The wind whipped droplets of rain into them. Raven snapped the reins, and the large horse picked up its pace. They started up into the mountains, but then before they’d gone far, the road leveled out, and the trees opened into a grassy field bordered by trees and mountains. A stream flowed behind the house which sat right before them.
Raven drove the horses to a barn, where a large man waited. He greeted all of them, even Aben and Mia, with a rough handshake. At first Aben thought Harmon Archer must be a hired hand, but then he noticed the slight resemblance to Raven in his facial features. But other than that, the man was much larger than Raven.
Another boy joined them and was introduced as Kayne. He was almost identical to Raven, except that his hair wasn’t longer than an inch in any one spot, whereas Raven’s deep brown hair was touching his shoulders. Raven grinned at his brother. “There’s only one. We gotta share.”
Kayne eyed Aben. But then his father growled, “Take that luggage into the house. Take Missus Little and the girl into the house.”
“Little?” Kayne mouthed with a smirk.
Aben grabbed his pack and the one with his sister’s belongings. “My name is Aben Vicente.” He stalked toward the house. Even though Frank Little had adopted him, he had let Aben keep his father’s name, although Aben barely remembered the man who’d left them when he was four. Aben had tried to find him so he wouldn’t have to come to Austin (Aussie, he corrected himself) but he was unable to.
Kayne caught up to him, carrying his stepfather’s pack. “Hey, you wait for us. That’s your job,” he whispered fiercely. But then said, “Your rooms are in the back here. You don’t need to go through the house.”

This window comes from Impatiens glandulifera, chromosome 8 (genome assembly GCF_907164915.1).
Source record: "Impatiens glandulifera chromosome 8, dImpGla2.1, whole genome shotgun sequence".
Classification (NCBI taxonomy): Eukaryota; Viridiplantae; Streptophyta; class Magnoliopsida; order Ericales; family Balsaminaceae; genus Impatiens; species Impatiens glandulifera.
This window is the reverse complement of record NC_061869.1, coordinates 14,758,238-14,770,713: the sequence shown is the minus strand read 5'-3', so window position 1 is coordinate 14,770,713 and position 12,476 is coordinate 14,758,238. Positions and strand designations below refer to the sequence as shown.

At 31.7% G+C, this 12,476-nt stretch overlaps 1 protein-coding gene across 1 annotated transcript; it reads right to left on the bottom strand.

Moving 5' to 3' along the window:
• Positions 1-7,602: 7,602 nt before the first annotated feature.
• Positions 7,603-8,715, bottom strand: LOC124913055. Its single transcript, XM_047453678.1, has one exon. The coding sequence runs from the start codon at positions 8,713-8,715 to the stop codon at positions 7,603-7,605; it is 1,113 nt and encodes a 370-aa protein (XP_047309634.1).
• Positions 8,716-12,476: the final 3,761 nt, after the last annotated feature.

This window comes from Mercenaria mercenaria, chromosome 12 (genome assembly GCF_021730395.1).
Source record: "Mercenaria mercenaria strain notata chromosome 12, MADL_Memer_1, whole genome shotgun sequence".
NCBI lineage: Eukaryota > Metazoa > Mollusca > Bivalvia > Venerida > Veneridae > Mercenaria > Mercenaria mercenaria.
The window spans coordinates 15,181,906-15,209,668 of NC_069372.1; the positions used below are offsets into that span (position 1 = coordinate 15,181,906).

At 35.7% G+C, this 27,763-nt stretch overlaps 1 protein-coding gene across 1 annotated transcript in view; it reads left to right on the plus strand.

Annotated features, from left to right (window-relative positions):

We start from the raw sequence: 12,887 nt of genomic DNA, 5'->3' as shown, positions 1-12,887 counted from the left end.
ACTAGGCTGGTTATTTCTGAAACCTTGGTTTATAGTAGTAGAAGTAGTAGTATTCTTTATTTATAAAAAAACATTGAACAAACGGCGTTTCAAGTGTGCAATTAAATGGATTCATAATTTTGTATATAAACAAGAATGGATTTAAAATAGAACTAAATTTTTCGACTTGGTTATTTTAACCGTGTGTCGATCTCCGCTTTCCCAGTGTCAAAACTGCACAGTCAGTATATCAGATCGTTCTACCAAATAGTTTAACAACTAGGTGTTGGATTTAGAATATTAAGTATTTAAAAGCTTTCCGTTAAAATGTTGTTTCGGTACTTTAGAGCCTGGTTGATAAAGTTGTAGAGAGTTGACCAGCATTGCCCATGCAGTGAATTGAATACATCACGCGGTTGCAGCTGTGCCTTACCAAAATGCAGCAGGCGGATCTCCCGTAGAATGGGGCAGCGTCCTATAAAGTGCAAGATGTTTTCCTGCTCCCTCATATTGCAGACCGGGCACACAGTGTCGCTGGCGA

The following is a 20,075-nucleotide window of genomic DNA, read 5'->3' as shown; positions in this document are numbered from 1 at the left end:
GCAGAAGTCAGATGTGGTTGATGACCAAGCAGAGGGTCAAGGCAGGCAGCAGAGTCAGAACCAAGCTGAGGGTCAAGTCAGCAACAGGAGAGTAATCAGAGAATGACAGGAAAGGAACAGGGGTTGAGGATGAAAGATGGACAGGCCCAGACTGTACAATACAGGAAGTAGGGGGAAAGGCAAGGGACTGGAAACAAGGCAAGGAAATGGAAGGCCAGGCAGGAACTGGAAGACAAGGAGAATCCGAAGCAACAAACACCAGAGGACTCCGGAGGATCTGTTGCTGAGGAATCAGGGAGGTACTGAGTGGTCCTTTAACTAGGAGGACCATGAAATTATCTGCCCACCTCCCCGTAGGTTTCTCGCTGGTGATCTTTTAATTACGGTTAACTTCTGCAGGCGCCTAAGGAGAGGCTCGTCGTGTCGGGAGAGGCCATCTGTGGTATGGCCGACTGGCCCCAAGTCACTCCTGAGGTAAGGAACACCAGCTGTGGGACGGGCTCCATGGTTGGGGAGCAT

Aben’s mother came up beside him, holding Mia’s hand. “Oh, that will be nice,” she said quietly, giving Aben’s back a quick caress.
Nice was not the word Aben thought when he saw the two rooms assigned to them. One ratty mattress sat on the floor of the back room with a crooked set of drawers. In the outer room was a cooking stove in one corner near a small table; a box of dishes sat in the corner; and a cast off sofa spewing what little stuffing it had left stood by the door. Another door led into the Archer household. Kayne opened it and yelled through. “Hey, Mom, she’s here.”
A little boy of about five ran through first. Then came a small woman who appeared very pregnant.
“Leave your pack here and come on,” Raven growled, much as his father had.
Kayne motioned with his hand to reinforce the command. “We got cows to milk.”
Aben wanted to protest, but realized his stepfather was already working also. He wondered if they’d ever get a break or a day off if they didn’t even give them a moment to unpack. Aben followed them out.
They were silent as they walked across the wet grass and down the muddy path. When they rounded the barn Raven grabbed Aben and shoved him up against the building. “Let’s get this straight up front. You listen directly to us, and you don’t ask questions.”
Aben tried to jerk away, but Kayne caught his free arm, and then punched his stomach. Aben doubled over in pain. Kayne punched him again and then let him drop to the ground with a kick to his side.
As he drew back to kick again, Raven touched his brother’s arm. “Don’t maim him, or he won’t be able to do any work.”
Kayne grabbed Aben’s shirt and lifted his head a few inches from the ground. “Remember, you little green toad, we can beat you any time we want, and no one will stop us. You’re our servant. That is unless you want us to kick you and your little sister out for the dragons to eat.”